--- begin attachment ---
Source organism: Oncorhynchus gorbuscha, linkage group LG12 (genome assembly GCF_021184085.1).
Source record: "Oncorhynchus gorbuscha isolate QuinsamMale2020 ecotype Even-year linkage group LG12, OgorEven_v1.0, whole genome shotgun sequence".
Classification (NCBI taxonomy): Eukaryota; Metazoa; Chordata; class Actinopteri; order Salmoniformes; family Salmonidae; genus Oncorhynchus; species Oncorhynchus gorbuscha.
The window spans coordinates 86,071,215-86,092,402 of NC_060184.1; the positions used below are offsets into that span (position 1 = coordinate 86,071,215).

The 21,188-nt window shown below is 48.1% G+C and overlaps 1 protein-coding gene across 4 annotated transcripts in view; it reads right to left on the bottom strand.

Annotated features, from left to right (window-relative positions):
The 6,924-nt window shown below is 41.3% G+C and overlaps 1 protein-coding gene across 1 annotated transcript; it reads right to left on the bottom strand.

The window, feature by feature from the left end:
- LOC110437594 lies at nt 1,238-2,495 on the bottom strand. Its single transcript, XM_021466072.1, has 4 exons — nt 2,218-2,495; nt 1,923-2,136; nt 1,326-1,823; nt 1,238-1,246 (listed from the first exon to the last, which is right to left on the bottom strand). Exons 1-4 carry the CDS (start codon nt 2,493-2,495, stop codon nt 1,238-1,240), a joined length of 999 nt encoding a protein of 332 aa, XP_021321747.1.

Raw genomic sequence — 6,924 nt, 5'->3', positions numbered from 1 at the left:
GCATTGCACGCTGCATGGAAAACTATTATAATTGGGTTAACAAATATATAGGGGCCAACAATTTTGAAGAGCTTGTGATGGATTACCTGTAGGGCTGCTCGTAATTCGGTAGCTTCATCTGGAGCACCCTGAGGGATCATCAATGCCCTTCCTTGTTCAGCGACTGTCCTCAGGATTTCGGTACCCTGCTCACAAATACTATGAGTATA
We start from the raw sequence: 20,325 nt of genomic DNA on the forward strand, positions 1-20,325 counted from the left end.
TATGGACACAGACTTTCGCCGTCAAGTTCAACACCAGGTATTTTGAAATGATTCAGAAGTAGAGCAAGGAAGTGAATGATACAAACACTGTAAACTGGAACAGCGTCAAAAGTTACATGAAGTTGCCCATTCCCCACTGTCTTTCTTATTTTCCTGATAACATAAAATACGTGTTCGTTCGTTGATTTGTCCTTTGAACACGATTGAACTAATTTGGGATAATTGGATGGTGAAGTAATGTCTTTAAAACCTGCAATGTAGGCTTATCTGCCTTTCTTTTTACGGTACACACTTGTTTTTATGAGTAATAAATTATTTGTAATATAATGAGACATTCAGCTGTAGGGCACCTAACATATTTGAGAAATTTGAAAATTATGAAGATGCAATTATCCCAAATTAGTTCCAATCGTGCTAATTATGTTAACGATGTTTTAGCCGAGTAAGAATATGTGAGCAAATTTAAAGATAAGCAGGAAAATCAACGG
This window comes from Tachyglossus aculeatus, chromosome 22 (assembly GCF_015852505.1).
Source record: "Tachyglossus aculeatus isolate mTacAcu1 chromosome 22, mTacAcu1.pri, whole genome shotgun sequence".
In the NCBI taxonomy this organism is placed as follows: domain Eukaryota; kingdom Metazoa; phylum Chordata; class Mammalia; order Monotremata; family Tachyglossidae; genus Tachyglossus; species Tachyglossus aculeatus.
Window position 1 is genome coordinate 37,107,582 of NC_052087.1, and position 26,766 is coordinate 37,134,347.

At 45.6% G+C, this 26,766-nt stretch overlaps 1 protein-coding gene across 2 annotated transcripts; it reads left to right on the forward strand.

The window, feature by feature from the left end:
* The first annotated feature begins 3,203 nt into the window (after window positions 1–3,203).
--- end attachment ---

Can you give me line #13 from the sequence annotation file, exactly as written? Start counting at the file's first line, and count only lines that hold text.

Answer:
TATGGACACAGACTTTCGCCGTCAAGTTCAACACCAGGTATTTTGAAATGATTCAGAAGTAGAGCAAGGAAGTGAATGATACAAACACTGTAAACTGGAACAGCGTCAAAAGTTACATGAAGTTGCCCATTCCCCACTGTCTTTCTTATTTTCCTGATAACATAAAATACGTGTTCGTTCGTTGATTTGTCCTTTGAACACGATTGAACTAATTTGGGATAATTGGATGGTGAAGTAATGTCTTTAAAACCTGCAATGTAGGCTTATCTGCCTTTCTTTTTACGGTACACACTTGTTTTTATGAGTAATAAATTATTTGTAATATAATGAGACATTCAGCTGTAGGGCACCTAACATATTTGAGAAATTTGAAAATTATGAAGATGCAATTATCCCAAATTAGTTCCAATCGTGCTAATTATGTTAACGATGTTTTAGCCGAGTAAGAATATGTGAGCAAATTTAAAGATAAGCAGGAAAATCAACGG